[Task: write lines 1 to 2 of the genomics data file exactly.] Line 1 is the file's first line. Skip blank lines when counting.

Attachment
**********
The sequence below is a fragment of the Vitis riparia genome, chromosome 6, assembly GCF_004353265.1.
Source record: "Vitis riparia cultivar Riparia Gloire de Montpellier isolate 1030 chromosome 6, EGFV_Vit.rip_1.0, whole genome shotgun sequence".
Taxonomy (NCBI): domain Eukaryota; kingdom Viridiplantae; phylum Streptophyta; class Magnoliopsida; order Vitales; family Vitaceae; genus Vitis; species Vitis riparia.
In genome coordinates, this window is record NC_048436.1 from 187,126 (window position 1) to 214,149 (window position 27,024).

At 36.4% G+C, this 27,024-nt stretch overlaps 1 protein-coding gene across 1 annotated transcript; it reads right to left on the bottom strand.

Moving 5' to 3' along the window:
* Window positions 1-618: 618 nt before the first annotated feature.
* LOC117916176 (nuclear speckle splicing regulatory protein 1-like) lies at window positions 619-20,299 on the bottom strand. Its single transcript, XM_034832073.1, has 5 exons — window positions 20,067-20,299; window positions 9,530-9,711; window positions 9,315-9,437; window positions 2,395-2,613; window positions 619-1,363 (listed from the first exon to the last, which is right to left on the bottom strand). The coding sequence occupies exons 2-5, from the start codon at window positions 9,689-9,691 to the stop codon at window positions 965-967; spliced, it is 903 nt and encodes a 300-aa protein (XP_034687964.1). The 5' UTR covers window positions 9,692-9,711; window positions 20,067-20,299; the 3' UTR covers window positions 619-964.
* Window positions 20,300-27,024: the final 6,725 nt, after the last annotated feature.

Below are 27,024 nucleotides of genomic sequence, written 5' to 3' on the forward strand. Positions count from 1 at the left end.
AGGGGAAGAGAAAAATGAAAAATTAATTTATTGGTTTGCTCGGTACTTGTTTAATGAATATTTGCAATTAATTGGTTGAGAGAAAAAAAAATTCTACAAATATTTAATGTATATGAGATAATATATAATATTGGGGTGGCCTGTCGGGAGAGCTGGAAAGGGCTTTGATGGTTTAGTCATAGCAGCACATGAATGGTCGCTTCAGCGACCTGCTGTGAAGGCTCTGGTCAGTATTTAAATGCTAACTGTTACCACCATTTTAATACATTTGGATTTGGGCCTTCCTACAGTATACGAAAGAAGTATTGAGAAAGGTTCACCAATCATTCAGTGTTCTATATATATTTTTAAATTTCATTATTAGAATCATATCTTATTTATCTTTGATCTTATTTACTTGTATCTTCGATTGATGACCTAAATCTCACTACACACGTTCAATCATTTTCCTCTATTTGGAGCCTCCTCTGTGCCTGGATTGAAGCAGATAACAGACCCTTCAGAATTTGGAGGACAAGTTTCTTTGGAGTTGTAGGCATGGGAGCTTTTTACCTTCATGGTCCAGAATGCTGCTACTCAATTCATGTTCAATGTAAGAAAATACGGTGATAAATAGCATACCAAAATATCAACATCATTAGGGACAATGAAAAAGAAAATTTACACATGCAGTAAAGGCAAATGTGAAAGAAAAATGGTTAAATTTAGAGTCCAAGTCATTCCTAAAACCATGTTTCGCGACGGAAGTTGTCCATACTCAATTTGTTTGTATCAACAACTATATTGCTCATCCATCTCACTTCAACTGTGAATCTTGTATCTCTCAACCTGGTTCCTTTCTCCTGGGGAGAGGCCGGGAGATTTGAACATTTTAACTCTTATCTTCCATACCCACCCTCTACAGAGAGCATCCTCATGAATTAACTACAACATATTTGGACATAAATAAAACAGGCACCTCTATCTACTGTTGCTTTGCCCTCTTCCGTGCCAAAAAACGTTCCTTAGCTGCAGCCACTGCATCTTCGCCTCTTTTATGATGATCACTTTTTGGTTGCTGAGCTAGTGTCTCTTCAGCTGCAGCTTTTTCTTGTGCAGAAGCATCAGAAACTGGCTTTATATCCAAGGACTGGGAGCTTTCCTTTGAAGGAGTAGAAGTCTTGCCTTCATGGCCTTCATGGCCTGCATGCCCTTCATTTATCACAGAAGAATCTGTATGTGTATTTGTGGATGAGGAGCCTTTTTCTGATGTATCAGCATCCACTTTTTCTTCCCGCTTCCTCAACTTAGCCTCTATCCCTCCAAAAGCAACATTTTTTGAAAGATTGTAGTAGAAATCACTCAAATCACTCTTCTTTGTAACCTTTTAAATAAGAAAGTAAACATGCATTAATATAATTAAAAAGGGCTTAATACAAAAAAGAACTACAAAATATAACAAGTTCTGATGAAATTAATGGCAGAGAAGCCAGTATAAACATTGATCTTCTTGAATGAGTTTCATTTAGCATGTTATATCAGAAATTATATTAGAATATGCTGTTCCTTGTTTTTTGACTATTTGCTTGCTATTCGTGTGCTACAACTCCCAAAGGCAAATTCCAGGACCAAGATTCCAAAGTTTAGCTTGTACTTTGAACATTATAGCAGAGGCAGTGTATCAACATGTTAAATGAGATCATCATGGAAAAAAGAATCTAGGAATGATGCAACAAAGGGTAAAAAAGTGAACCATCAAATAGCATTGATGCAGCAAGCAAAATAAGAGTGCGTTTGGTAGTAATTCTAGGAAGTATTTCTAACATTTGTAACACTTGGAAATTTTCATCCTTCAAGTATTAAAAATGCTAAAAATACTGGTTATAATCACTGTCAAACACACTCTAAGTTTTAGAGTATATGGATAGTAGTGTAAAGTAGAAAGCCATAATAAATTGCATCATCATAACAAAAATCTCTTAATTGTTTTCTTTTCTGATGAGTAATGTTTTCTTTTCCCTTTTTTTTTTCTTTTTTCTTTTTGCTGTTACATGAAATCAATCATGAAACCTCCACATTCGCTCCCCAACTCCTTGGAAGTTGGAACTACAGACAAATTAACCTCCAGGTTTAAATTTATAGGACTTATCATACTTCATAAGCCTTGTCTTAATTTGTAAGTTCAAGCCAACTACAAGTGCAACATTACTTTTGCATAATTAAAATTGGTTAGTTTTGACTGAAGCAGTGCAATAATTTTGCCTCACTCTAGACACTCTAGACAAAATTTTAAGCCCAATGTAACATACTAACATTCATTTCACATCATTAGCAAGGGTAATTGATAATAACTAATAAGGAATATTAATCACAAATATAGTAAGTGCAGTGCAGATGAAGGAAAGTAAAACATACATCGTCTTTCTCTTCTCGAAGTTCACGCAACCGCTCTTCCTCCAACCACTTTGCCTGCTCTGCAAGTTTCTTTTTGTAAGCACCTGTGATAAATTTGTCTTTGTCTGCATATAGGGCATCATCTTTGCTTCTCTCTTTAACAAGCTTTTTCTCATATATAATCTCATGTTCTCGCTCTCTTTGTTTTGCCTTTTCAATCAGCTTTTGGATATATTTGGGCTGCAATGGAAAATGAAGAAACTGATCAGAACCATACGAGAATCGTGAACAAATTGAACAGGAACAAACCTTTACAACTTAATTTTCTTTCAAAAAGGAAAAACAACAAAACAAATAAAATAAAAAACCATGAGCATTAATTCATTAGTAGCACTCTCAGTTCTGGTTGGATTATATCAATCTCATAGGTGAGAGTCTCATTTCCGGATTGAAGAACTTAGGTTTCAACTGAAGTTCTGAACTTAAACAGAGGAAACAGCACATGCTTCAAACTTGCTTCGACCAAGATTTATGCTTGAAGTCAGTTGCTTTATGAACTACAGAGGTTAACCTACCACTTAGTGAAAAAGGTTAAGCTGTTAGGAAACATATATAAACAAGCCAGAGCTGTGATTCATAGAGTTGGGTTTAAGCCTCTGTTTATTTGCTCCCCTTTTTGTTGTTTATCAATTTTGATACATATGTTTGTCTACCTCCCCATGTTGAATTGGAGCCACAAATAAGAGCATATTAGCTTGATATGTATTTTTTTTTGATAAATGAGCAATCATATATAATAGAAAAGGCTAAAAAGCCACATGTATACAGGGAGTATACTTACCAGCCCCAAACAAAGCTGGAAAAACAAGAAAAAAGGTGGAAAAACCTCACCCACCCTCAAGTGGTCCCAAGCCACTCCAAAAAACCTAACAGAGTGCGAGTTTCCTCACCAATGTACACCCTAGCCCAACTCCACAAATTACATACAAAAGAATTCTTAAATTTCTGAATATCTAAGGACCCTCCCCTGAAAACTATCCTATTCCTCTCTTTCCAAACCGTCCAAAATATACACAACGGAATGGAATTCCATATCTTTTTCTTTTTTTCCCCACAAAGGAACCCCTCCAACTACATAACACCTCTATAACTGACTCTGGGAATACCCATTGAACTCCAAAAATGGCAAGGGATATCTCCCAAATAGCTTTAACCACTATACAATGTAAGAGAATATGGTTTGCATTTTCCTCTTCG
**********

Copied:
The sequence below is a fragment of the Vitis riparia genome, chromosome 6, assembly GCF_004353265.1.
Source record: "Vitis riparia cultivar Riparia Gloire de Montpellier isolate 1030 chromosome 6, EGFV_Vit.rip_1.0, whole genome shotgun sequence".